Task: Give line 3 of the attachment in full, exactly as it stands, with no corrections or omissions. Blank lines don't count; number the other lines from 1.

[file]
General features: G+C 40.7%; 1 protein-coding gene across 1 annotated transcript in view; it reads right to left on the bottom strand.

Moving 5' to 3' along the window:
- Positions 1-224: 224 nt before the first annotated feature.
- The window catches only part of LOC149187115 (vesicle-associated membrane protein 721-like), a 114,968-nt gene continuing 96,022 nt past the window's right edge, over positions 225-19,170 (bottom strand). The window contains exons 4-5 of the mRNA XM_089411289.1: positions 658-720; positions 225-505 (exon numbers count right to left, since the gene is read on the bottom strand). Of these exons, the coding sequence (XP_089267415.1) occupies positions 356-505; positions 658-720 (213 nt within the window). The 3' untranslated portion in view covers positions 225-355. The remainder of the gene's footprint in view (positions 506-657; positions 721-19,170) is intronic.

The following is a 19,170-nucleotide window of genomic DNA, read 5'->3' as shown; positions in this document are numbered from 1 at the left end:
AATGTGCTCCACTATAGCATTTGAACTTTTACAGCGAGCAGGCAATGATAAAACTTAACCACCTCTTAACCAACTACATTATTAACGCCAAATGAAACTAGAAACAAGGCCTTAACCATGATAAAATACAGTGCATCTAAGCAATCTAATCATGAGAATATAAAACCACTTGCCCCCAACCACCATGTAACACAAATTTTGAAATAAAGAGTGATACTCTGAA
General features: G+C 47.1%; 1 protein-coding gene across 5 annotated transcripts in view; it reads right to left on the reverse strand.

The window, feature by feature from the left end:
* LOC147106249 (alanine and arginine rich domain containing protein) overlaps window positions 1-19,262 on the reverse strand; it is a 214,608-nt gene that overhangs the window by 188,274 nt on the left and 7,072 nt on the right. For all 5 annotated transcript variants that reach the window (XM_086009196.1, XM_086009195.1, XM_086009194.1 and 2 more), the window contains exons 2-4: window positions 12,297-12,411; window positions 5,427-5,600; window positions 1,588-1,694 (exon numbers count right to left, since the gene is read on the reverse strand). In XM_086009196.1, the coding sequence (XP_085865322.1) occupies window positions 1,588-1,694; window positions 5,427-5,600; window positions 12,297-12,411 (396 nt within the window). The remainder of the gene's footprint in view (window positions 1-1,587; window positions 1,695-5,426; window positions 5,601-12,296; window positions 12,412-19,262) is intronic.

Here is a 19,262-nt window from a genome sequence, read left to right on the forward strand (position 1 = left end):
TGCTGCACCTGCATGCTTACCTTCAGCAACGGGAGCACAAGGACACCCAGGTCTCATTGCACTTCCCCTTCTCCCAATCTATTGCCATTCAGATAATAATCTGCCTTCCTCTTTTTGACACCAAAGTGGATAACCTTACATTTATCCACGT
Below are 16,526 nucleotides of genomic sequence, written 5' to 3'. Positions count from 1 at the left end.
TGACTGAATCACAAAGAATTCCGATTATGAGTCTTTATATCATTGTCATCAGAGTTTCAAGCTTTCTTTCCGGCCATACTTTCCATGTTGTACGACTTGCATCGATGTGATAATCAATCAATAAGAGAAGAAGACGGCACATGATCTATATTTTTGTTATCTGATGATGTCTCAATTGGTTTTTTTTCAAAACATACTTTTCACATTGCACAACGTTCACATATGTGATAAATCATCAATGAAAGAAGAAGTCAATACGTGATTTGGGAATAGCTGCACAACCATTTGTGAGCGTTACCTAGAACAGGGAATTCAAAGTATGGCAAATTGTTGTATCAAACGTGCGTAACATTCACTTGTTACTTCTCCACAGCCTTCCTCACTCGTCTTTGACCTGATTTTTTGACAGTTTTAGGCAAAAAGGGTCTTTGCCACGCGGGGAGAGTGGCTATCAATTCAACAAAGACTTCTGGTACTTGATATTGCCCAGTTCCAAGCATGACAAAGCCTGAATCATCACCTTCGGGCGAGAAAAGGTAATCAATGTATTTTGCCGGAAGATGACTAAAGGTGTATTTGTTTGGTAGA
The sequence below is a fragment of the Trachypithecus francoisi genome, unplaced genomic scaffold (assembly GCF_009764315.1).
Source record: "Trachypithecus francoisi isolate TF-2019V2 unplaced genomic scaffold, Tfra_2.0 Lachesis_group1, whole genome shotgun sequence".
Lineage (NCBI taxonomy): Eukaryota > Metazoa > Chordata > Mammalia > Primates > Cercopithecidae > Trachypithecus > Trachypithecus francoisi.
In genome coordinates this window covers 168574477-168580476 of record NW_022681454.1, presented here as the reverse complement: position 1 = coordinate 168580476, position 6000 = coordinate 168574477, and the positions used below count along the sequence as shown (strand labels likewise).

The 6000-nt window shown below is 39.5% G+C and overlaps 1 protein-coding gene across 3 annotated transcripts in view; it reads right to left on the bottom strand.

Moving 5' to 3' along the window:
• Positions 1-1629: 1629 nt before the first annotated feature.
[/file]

- Positions 1-224: 224 nt before the first annotated feature.